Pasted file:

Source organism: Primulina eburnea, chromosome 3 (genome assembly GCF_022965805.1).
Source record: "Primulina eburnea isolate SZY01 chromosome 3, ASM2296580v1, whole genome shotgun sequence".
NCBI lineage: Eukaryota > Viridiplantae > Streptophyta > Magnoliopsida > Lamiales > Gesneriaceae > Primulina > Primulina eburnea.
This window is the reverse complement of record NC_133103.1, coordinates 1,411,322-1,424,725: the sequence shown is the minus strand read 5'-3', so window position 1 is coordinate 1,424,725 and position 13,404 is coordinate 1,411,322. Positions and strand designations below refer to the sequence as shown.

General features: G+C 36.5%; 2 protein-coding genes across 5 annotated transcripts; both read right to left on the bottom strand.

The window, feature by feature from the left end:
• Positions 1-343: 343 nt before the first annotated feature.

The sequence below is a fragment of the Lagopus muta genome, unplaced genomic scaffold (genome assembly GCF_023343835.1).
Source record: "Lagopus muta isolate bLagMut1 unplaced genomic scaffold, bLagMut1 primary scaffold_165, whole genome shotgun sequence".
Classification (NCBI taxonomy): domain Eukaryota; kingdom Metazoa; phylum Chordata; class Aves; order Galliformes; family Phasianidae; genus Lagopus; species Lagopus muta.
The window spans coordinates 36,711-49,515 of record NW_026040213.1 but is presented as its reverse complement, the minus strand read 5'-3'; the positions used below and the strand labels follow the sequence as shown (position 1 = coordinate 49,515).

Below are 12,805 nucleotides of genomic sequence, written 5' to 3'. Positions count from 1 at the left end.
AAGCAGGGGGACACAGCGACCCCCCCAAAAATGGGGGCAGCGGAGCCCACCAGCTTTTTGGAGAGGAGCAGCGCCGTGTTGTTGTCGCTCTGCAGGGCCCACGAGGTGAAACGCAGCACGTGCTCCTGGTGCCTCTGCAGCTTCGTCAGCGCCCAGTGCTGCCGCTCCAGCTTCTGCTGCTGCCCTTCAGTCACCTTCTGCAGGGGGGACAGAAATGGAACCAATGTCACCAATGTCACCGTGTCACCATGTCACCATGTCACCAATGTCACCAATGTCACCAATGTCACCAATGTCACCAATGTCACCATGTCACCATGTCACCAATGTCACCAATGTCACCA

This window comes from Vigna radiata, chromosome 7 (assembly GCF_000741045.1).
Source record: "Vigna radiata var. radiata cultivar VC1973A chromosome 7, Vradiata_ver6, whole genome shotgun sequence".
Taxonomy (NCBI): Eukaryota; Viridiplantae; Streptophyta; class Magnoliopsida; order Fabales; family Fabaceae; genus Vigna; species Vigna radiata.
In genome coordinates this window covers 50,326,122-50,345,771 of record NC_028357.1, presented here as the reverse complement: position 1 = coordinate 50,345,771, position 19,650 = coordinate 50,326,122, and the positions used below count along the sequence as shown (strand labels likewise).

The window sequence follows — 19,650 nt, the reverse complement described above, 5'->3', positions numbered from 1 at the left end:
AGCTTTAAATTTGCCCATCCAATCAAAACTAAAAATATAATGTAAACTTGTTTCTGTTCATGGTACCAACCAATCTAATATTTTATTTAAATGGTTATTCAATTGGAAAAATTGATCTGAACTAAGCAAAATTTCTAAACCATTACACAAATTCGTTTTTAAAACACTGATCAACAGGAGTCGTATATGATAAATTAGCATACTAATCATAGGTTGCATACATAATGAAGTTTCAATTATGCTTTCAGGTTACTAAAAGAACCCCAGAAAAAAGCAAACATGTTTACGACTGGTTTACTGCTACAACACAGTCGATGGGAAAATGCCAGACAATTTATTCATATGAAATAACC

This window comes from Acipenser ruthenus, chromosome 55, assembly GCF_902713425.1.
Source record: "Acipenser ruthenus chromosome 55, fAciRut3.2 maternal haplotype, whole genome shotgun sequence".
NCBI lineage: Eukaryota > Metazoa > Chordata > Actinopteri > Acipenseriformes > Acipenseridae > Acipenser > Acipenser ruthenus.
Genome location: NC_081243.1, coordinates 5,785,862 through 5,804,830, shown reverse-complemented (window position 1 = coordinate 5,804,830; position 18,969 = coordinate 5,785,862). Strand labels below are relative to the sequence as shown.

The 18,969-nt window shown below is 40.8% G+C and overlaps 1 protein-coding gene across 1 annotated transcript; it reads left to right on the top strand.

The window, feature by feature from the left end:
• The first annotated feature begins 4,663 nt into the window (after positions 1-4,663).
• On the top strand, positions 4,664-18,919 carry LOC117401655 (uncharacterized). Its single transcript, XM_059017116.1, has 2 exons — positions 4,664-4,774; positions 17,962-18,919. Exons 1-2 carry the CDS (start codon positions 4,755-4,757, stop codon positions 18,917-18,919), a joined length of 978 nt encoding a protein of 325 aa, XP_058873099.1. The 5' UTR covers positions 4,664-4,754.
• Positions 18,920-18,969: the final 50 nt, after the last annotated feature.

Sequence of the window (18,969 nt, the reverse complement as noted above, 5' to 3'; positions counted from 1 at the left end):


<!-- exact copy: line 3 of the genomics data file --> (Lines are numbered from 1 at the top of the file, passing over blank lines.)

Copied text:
NCBI lineage: Eukaryota > Viridiplantae > Streptophyta > Magnoliopsida > Lamiales > Gesneriaceae > Primulina > Primulina eburnea.